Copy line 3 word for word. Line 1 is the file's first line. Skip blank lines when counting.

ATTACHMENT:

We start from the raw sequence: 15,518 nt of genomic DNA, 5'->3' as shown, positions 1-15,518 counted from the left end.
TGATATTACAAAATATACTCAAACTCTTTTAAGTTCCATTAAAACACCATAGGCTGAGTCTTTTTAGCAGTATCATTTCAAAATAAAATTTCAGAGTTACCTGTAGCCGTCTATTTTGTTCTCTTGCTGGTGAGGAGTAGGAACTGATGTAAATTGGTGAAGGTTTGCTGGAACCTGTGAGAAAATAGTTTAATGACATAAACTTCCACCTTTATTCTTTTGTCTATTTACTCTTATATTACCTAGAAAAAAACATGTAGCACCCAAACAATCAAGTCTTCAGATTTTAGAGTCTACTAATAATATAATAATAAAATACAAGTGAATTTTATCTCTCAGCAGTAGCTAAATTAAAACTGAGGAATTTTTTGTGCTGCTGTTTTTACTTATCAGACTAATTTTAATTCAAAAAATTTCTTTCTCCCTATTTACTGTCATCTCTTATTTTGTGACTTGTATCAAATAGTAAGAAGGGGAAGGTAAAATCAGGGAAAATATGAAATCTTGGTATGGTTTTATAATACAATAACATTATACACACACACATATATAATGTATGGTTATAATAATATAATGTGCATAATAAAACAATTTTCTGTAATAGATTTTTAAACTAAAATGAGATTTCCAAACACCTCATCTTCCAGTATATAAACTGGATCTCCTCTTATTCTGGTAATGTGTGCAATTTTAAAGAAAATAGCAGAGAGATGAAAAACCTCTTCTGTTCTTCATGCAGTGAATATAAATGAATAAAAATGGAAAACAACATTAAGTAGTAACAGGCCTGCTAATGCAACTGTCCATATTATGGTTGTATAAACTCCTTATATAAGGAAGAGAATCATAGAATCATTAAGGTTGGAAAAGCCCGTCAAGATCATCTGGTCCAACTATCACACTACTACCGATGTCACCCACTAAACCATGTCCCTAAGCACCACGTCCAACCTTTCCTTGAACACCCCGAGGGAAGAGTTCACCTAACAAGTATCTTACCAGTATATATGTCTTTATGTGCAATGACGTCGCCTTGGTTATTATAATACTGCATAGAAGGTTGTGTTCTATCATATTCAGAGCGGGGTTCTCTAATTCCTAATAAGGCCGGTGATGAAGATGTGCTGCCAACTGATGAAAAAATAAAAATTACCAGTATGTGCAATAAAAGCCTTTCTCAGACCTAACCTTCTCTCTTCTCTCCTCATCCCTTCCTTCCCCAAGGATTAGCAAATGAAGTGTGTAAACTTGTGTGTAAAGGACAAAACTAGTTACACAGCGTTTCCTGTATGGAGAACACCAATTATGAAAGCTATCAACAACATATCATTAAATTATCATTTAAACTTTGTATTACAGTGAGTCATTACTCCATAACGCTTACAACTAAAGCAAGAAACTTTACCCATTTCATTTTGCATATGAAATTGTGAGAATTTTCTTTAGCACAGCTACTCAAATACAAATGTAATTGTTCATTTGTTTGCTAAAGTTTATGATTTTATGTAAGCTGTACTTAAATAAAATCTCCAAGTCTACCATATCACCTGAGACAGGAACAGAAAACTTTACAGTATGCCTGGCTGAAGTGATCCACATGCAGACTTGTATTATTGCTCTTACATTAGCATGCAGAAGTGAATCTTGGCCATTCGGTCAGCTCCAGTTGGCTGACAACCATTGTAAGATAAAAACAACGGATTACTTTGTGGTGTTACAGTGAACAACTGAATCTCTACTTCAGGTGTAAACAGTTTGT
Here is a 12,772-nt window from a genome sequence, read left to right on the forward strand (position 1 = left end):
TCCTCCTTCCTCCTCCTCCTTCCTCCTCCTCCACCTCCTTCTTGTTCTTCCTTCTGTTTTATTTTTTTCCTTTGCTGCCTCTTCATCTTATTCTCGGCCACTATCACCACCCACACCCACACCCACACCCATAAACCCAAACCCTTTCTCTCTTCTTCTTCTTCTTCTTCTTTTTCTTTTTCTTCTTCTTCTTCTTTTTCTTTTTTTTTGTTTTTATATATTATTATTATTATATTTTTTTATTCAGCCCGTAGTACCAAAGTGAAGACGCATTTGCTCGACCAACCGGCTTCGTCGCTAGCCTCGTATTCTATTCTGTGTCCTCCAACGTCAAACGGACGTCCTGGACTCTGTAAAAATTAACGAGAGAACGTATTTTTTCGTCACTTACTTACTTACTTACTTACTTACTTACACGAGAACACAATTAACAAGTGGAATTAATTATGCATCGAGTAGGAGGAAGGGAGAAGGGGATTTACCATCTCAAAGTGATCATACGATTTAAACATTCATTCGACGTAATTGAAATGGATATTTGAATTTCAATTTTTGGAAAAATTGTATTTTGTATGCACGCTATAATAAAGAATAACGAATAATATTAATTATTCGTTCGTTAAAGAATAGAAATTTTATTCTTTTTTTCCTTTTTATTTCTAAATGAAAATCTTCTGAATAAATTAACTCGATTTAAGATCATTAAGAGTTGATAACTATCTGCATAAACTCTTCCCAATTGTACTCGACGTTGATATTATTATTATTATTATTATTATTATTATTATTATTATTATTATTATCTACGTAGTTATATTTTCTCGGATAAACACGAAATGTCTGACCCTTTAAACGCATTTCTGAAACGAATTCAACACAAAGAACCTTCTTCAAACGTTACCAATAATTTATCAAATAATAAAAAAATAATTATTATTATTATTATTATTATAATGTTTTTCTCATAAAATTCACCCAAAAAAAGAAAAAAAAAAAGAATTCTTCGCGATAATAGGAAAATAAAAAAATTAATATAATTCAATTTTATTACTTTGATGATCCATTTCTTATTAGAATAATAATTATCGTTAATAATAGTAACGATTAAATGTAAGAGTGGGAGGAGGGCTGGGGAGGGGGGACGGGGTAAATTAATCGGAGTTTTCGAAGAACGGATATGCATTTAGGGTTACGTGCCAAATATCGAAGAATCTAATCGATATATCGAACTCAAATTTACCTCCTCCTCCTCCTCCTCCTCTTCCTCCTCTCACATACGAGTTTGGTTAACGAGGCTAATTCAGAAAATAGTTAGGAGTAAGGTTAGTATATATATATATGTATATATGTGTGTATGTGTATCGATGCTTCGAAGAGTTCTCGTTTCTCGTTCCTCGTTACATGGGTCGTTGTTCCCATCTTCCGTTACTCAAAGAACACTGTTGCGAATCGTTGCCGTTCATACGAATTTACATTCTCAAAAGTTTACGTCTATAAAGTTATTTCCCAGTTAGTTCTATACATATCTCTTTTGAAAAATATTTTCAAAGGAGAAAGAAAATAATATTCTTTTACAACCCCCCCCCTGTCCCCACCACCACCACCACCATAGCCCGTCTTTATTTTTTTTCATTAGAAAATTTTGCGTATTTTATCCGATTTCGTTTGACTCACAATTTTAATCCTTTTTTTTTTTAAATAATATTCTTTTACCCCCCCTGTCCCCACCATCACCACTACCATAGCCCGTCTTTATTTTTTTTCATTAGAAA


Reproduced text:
Here is a 12,772-nt window from a genome sequence, read left to right on the forward strand (position 1 = left end):